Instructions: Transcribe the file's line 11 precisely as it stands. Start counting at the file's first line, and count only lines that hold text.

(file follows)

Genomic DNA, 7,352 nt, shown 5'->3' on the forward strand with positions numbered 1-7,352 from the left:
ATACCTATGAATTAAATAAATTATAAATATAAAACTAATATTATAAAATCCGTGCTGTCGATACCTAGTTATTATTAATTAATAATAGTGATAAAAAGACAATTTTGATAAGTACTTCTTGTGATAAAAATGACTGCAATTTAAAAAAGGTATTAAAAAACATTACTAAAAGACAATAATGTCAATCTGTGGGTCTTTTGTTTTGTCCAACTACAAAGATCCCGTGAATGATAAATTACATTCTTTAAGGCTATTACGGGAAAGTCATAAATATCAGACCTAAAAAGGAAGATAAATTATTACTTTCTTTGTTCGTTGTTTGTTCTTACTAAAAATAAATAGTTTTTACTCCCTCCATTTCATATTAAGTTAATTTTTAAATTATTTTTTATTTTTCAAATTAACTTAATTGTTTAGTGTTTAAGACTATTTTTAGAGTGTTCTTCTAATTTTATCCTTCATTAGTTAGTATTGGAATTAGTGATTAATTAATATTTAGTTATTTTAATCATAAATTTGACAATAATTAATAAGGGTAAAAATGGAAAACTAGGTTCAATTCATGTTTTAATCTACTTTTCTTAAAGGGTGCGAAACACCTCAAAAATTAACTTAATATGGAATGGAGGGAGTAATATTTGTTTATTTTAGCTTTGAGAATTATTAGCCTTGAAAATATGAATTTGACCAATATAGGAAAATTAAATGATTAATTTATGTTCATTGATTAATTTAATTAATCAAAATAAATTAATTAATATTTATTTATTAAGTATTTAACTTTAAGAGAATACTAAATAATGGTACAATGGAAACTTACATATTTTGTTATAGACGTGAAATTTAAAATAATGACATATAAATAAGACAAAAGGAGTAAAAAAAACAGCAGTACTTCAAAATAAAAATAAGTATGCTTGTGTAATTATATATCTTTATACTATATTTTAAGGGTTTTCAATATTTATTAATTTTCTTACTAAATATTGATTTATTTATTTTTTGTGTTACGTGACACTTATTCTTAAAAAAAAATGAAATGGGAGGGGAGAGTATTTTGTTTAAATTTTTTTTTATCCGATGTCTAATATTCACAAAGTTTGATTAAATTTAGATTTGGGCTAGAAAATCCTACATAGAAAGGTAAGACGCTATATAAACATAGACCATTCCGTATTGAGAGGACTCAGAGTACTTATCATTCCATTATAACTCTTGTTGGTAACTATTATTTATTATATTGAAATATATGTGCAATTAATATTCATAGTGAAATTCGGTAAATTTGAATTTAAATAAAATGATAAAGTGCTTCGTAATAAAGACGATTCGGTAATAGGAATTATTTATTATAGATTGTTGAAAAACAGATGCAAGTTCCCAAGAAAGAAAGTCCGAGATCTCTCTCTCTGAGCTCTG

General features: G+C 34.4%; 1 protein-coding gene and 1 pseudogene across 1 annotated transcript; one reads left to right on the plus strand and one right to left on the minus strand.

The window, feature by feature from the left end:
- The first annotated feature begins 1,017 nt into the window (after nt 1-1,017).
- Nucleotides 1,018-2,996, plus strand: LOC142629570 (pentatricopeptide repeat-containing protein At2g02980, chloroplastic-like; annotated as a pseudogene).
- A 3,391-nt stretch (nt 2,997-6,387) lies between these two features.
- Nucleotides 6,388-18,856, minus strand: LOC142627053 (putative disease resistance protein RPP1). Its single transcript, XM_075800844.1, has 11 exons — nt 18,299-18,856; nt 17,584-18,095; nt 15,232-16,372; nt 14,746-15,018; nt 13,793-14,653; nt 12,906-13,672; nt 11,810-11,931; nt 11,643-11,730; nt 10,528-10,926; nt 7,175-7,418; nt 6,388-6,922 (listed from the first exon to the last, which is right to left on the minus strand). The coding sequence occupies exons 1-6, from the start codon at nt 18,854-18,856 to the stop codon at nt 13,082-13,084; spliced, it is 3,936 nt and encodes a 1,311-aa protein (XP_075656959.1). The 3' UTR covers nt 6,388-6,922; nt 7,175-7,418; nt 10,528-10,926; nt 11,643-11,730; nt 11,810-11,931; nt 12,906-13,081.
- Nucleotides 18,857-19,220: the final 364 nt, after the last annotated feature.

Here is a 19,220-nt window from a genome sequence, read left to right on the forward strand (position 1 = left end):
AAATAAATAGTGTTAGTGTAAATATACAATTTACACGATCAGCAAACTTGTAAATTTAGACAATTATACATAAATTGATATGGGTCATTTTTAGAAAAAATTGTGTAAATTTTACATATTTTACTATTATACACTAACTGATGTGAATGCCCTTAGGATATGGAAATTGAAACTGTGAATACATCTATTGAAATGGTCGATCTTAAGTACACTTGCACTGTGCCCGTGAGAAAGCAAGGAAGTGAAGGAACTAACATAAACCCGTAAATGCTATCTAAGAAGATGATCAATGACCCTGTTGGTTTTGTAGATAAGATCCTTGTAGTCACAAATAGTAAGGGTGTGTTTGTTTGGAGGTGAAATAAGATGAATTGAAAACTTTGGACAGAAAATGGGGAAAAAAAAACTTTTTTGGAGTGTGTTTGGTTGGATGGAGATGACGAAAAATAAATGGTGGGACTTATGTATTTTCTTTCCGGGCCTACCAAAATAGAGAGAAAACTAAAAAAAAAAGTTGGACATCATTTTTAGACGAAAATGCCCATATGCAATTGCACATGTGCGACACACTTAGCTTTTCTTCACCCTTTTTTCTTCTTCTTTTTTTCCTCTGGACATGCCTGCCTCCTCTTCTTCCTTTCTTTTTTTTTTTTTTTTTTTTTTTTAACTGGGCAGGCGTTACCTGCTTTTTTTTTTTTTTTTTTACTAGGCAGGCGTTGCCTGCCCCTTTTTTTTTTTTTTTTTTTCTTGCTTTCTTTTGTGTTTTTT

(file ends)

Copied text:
AAATAAATAGTGTTAGTGTAAATATACAATTTACACGATCAGCAAACTTGTAAATTTAGACAATTATACATAAATTGATATGGGTCATTTTTAGAAAAAATTGTGTAAATTTTACATATTTTACTATTATACACTAACTGATGTGAATGCCCTTAGGATATGGAAATTGAAACTGTGAATACATCTATTGAAATGGTCGATCTTAAGTACACTTGCACTGTGCCCGTGAGAAAGCAAGGAAGTGAAGGAACTAACATAAACCCGTAAATGCTATCTAAGAAGATGATCAATGACCCTGTTGGTTTTGTAGATAAGATCCTTGTAGTCACAAATAGTAAGGGTGTGTTTGTTTGGAGGTGAAATAAGATGAATTGAAAACTTTGGACAGAAAATGGGGAAAAAAAAACTTTTTTGGAGTGTGTTTGGTTGGATGGAGATGACGAAAAATAAATGGTGGGACTTATGTATTTTCTTTCCGGGCCTACCAAAATAGAGAGAAAACTAAAAAAAAAAGTTGGACATCATTTTTAGACGAAAATGCCCATATGCAATTGCACATGTGCGACACACTTAGCTTTTCTTCACCCTTTTTTCTTCTTCTTTTTTTCCTCTGGACATGCCTGCCTCCTCTTCTTCCTTTCTTTTTTTTTTTTTTTTTTTTTTTTAACTGGGCAGGCGTTACCTGCTTTTTTTTTTTTTTTTTTACTAGGCAGGCGTTGCCTGCCCCTTTTTTTTTTTTTTTTTTTCTTGCTTTCTTTTGTGTTTTTT